Orange County & Newport Beach Resisting Arrest Defense Lawyer
Is Resisting Arrest a Felony in California?
Every person who willfully resists, delays, or obstructs a peace officer in the performance of their duties is guilty of violating California Penal Code section 148(a)(1), commonly known as resisting arrest. This crime is a misdemeanor punishable by up to one year in jail and/or $1000 fine.
If a person actively resists arrest, then District Attorney`s office may charge additional crimes such assault on a police officer, California Penal Code section 241(c), or battery on a police officer, California Penal Code section 243(b) or 243(c). Assault is normally punishable by a maximum of 6 months jail, but assault on a peace officer has a maximum of one year in the county jail. Battery is normally punishable by a maximum of 6 months jail, but battery on a peace officer is a wobbler. If charged as a misdemeanor, then maximum penalty is one year county jail; if charged as a felony, the maximum punishment is three years state prison.
If a person actively resists a police officer in the performance of their duties and that willful resistance proximately causes death or serious bodily injury to the peace officer, then the person can be charged with Penal Code section 148.10, which is a wobbler, punishable up to one year in the county jail as a misdemeanor and up to four years state prison as a felony.
Possible Defenses for Resisting an Arrest
Although this crime is commonly known as “resisting arrest,” it applies to situations where a person merely delays an officer or disobeys an officer`s instructions. For example, if a police officer lawfully told you to put your hands behind your back, and you refused to do so, you could be charged with this crime.
It is rare for this crime to be charged by itself since the police must have a legitimate reason for arresting you in the first place. This crime will often accompany a charge of DUI or drunk in public since people who are intoxicated will not follow commands very well.
In order for the prosecution to prove resisting arrest, they must show each of the following elements, beyond a reasonable doubt:
- The victim was a peace officer lawfully performing (or attempting to perform) his duties
- The defendant willfully resisted / obstructed / delayed the officer in the performance of his duties; and
- The defendant knew, or reasonably should have known, the victim was a peace officer performing his duties
Someone commits an act willfully when they do it intentionally, or on purpose. It is not required that the defendant intend to break the law, hurt someone or gain an advantage. A peace officer is NOT lawfully performing his duties if he is unlawfully arresting someone or unlawfully detaining someone or using unreasonable or excessive force in the performance of his duties.
Sometimes the police are too rough when arresting a suspect and use excessive force. When excessive force is used, a person has the right to defend themselves and that personal defense does not constitute resisting arrest. However, the police will always report that you were the one that started threatening or fighting them and they had to use minimal force to subdue you.
In cases where excessive force has been used, we can file a Pitchess motion which is a request for an officer’s personnel records to determine if he has other complaints for excessive force in the past.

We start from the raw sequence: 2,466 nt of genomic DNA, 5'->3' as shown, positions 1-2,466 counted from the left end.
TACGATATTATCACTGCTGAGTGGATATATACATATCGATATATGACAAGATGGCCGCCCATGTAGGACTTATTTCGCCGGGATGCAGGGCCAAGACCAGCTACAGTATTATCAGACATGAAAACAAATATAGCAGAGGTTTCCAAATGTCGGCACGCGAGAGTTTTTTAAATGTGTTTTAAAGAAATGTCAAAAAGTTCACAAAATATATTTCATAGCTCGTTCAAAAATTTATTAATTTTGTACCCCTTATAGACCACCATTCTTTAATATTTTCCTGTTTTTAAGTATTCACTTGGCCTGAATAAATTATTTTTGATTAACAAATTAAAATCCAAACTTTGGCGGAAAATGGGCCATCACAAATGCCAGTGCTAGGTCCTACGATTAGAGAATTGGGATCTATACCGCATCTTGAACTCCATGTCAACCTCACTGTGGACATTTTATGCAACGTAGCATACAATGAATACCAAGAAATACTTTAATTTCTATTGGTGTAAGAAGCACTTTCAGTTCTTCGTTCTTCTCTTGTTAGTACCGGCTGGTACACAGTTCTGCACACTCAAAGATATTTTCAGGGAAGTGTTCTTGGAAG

Other Consequences for Resisting an Arrest
Not only can a resisting arrest conviction lead to criminal penalties, but it can also have drastic employment, licensing and immigration consequences. Having a resisting arrest conviction can prevent a person from finding a job or lead to a person being fired from their current job. Furthermore, many professions that require licensing from a state board, such as doctors, nurses, lawyers, contractors, teachers, real estate agents and stock brokers, all require background checks.
A professional who has a resisting arrest conviction on their record risks losing their professional license, or never acquiring it in the first place. Perhaps the most severe impact of a resisting arrest conviction involves immigration consequences. Non-citizens who are permanent residents (green card holders) or temporary visitors, with a visa, can be denied admission, naturalization or even deported, with resisting arrest conviction on their record. However, resisting arrest covers such a broad range of conduct – some conduct may have more serious immigration consequences than other conduct.
Right Choice Laws Resisting an Arrest Legal Counsel
Choosing the right criminal defense lawyer will be the most important decision someone can make when facing a resisting arrest charge. Many people who face resisting arrest charges are good people who made a mistake or exercised poor judgment. There are also some people who have been wrongfully accused of resisting arrest, based on a misunderstanding or false evidence. You need an attorney who will listen to your side of the story carefully, who will evaluate the evidence thoroughly, who will negotiate with the judge and the District Attorney’s office skillfully, and who will fight in trial aggressively. You need an attorney like Fred Thiagarajah.
As a former Deputy District Attorney, Fred Thiagarajah has the negotiating skills and trial experience necessary to get the best results for his clients. For an example of his work, please see his case results and read his client testimonials. With offices in Newport Beach, Beverly Hills and Riverside, Fred Thiagarajah has criminal defense experience in Orange, Los Angeles and Riverside Counties.
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